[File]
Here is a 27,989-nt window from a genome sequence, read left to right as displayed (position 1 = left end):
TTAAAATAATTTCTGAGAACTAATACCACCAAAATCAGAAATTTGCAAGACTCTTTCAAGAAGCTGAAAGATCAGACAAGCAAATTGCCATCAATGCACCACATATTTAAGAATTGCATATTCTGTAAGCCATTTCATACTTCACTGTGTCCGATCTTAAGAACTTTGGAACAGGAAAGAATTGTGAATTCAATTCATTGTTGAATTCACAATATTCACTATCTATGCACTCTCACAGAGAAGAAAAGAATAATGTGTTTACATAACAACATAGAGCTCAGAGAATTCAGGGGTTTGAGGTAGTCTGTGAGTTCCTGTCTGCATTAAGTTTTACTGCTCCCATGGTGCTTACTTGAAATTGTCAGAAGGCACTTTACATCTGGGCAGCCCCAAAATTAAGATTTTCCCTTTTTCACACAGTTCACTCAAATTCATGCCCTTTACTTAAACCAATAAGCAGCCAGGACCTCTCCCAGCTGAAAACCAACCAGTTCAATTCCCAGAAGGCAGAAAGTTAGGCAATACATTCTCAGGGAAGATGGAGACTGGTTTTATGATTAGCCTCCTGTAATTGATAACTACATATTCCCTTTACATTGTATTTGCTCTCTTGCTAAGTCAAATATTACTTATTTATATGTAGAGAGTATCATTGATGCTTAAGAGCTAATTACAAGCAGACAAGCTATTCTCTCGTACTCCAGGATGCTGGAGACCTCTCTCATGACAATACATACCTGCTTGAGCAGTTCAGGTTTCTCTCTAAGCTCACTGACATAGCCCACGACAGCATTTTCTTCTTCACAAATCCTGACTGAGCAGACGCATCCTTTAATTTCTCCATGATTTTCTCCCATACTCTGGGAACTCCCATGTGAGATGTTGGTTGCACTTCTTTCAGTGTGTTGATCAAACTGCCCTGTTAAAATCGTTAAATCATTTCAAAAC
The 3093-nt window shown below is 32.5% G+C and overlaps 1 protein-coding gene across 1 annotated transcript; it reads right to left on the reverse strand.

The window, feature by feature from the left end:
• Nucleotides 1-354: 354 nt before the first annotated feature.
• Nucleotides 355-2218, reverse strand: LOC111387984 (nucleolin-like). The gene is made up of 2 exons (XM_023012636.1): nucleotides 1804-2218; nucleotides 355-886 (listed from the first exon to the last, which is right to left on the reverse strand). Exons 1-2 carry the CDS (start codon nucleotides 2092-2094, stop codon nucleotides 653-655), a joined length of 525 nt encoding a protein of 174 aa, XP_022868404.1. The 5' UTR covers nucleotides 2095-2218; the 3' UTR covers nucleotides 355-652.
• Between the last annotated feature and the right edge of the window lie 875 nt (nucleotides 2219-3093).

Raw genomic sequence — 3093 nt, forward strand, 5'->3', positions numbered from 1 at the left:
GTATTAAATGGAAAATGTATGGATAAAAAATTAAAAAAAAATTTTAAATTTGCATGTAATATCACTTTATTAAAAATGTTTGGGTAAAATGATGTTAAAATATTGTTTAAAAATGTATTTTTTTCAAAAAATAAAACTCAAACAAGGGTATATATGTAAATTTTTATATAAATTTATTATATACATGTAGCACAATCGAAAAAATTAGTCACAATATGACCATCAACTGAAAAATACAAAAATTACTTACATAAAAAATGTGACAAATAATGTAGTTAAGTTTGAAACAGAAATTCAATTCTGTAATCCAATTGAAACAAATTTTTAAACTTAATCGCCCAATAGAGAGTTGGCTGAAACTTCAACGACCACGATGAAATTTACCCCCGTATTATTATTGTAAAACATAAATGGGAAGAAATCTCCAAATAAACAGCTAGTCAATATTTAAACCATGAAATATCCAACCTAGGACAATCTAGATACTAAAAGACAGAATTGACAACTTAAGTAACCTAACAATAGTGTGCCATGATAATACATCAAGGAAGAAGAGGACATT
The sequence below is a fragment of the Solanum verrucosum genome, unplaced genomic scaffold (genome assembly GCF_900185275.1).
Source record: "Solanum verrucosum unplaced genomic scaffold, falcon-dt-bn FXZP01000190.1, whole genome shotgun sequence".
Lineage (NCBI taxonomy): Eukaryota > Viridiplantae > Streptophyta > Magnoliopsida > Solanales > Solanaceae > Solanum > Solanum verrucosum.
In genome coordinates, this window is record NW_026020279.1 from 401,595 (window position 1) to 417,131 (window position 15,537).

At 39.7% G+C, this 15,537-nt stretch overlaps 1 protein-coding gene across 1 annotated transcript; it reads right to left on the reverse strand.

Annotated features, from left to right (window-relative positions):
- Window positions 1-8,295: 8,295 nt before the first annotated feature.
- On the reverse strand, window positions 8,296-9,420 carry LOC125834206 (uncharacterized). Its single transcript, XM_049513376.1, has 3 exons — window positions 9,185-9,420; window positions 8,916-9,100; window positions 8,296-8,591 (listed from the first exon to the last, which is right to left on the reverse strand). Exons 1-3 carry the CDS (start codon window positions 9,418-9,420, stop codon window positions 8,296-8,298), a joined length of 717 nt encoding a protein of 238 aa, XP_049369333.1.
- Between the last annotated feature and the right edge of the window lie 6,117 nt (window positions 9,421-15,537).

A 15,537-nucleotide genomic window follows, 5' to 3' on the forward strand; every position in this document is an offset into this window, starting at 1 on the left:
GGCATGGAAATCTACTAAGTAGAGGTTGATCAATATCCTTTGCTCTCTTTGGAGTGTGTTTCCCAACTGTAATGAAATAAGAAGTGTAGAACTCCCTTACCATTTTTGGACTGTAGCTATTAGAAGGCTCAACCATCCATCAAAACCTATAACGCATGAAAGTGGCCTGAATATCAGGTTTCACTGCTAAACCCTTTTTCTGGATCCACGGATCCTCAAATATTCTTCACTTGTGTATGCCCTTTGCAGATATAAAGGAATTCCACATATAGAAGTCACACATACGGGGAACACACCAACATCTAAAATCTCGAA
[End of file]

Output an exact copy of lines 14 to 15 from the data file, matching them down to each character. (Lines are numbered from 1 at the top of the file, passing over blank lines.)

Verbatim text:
At 39.7% G+C, this 15,537-nt stretch overlaps 1 protein-coding gene across 1 annotated transcript; it reads right to left on the reverse strand.

Annotated features, from left to right (window-relative positions):